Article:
Walmart’s Black Thursday Hits Paducah
November 21st, 2012 | AFL-CIO Now
“Now I’ll be there Thanksgiving night, too,” Vetato said. “Walmart has announced it will be open at 8 p.m. Thanksgiving night, which will prevent a lot of the associates from spending the holiday with their families.”
Vetato, 47, is an organizer with OUR Walmart—Organization United for Respect at Walmart—a national association of current and former Walmart employees, several thousand strong, who will be walking picket lines and striking at dozens of Walmart stores across the country on Turkey Day and Black Friday.
OUR Walmart wants to shine a national spotlight on Walmart’s abuse of its workers, Vetato said. The organization chose the day after Thanksgiving because it is the busiest shopping day of the year.
We are fighting to win respect and improve working conditions for all associates.
Vetato, who worked at the store he will be picketing, hopes OUR Walmart will become a union.
Before I worked at Walmart I wasn’t that big on unions. I didn’t think a union was a bad thing. I just didn’t know anything about unions. Now I think every workplace should be unionized.
According to Vetato, OUR Walmart has about 15 members in historic Paducah, where the Tennessee and Ohio rivers merge. “We’re relatively new so we’re not that big. But our numbers are growing.”
Vetato said the United Food and Commercial Workers (UFCW) union is providing financial backing and other valuable help to OUR Walmart, some of whose members, including Vetato, have demonstrated at Walmart corporate headquarters in Bentonville, Ark.
AFL-CIO-affiliated unions support Vetato’s group, too. “We stand in solidarity with the Walmart workers and will be glad to help them in any way we can,” said United Steelworkers (USW) Local 9447 President Jeff Wiggins, who is also president of the Paducah-based Western Kentucky AFL-CIO Area Council.
Vetato said fear is keeping more Walmart workers from joining OUR Walmart.
There aren’t that many jobs around here. But Walmart has pushed people so hard, they have decided enough is enough and they are not going to take it anymore.
Vetato said management drove him to quit the Southside store after two years.
It all started after I was speaking with an associate in the back room who was complaining about the way things were. I said things would be better if everybody stood together and took our problems to management.
A manager overheard the conversation, according to Vetato. “He said he was sick of my kind coming into the store and undermining what he was doing. He doubled my workload and cut my hours.”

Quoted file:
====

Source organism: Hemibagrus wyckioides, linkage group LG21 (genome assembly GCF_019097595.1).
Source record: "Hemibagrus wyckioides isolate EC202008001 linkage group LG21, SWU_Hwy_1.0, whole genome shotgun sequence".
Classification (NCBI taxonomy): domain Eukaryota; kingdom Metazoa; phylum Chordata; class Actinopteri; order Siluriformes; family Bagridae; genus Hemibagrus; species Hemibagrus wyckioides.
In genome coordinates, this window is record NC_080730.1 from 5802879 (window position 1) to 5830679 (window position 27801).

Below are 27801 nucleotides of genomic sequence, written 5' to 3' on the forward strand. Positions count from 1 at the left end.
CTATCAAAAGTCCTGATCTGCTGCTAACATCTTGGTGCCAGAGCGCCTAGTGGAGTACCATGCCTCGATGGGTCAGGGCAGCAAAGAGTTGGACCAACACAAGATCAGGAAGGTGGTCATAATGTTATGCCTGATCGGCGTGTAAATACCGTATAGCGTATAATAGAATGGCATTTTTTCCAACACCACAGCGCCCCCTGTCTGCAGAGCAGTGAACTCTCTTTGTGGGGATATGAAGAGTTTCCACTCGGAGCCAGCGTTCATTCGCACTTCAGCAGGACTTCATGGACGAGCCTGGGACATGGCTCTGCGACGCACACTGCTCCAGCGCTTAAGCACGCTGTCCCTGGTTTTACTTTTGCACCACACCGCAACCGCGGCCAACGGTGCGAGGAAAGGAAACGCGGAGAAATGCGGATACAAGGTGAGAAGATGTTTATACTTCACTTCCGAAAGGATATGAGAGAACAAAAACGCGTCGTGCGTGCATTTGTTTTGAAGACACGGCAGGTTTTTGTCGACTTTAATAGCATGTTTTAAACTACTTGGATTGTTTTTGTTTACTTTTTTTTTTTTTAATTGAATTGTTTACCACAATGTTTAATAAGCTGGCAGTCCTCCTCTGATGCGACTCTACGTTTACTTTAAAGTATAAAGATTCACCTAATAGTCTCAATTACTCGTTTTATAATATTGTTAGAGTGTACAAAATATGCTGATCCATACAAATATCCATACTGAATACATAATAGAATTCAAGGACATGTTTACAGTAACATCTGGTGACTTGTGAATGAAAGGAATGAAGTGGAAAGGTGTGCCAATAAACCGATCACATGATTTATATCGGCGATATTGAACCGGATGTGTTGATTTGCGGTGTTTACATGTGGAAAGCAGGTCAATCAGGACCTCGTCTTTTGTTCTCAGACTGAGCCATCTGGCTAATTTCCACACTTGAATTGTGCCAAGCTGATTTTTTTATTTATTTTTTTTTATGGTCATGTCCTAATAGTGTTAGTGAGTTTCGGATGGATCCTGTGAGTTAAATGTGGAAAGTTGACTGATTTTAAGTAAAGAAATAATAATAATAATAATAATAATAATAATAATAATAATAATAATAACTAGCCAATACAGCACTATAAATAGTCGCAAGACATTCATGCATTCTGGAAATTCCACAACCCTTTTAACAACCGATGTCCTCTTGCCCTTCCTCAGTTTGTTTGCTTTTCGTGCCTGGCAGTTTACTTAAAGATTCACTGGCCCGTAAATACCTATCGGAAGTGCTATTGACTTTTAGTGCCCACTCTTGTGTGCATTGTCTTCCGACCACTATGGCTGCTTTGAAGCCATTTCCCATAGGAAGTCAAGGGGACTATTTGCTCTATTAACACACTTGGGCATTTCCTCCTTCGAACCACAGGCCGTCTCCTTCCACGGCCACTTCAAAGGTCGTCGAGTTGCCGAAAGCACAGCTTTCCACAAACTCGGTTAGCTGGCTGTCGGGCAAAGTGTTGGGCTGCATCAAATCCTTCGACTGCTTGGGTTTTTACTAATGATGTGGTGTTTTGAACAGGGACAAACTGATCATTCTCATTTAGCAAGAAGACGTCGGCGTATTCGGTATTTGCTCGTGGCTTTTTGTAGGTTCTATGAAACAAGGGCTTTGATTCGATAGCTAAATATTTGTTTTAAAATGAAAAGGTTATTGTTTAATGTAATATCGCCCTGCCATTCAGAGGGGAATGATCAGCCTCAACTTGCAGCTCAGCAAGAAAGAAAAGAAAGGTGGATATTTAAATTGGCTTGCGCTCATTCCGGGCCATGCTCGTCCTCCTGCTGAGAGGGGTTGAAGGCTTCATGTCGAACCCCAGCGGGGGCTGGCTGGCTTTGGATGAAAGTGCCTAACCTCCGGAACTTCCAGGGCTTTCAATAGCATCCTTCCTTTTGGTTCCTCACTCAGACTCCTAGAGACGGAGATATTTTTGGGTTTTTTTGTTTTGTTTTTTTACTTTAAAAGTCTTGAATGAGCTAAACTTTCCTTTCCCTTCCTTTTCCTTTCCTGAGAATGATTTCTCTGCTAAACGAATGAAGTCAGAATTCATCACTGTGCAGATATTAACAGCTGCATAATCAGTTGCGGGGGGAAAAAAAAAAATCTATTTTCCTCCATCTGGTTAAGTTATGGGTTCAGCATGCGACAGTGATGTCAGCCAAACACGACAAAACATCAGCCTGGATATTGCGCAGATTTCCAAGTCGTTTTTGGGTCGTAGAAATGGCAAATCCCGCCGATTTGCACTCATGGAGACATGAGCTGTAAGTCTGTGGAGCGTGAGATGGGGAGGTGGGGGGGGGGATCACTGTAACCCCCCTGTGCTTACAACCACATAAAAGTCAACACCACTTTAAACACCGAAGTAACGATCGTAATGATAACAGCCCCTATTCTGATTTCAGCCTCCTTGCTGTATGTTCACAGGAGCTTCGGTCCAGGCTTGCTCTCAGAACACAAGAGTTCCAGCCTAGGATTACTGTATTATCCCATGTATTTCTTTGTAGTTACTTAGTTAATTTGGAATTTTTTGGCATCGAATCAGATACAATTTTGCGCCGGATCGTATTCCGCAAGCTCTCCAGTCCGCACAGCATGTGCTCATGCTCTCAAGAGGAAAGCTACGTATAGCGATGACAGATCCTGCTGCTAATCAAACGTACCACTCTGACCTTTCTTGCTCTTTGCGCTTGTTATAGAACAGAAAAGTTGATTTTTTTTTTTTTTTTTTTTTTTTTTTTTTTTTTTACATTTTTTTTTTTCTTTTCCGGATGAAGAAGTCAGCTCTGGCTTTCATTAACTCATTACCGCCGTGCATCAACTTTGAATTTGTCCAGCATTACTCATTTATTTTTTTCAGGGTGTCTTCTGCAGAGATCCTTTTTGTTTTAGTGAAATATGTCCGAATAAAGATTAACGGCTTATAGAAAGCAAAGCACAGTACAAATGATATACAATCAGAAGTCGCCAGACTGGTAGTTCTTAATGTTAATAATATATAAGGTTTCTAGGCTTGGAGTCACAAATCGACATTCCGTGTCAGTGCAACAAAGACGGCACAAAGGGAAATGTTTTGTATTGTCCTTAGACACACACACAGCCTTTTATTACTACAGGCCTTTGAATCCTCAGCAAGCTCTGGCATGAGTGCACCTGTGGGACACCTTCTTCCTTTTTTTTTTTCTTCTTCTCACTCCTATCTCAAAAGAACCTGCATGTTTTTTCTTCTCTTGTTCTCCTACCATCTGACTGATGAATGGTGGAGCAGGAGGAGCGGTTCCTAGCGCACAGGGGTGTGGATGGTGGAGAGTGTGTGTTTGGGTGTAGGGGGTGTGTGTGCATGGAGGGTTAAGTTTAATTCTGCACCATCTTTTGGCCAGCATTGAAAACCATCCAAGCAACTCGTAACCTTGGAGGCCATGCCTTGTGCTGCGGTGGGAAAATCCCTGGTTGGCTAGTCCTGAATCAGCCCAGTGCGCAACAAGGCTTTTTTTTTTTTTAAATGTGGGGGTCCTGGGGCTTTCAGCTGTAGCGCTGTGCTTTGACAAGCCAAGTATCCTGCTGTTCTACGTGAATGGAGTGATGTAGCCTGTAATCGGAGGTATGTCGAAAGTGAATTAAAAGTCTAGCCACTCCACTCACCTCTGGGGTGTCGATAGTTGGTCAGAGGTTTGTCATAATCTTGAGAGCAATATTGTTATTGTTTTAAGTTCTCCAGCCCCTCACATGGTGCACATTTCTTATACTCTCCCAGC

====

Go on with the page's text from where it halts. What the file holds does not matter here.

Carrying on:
But what really made me say ‘enough is enough’ was when he made some inappropriate comments about my 15-year-old daughter. I complained to the store manager and he told me he didn’t have time to micromanage the store.
James Vetato and son.
Vetato has worked at odd jobs since he left Walmart in October 2011. “When I apply some place and say I worked at Walmart and they call Walmart, I suspect Walmart won’t give me a good recommendation,” he said.
Meanwhile, the OUR Walmart actions began in October in Southern California when, for the first time ever, employees went on a one-day strike. Said Vetato:
Across the country, Walmart employees have filed many, many unfair labor practice charges against the company because of the way the company is treating them. Walmart refuses to address our concerns, even those that would help the company. If you speak out, you face retaliation.
Walmart, which is fiercely anti-union, has put out training videos aimed at discrediting OUR Walmart, according to Vetato. “They say all we are trying to do is take your money and get your personal information and cause trouble.”
Vetato said Walmart’s current business model includes canceling profit sharing for associates, increasing their health care costs by 36% and reducing their hours.
They are really trying to push full-time and older employees out the door and replace them with younger and part-time people.
This article was originally posted on AFL-CIO NOW on November 21, 2012. Reprinted with permission.
About the Author: Berry Craig is a recording secretary for the Paducah-based Western Kentucky AFL-CIO Area Council and a professor of history at West Kentucky Community and Technical College, is a former daily newspaper and Associated Press columnist and currently a member of AFT Local 1360.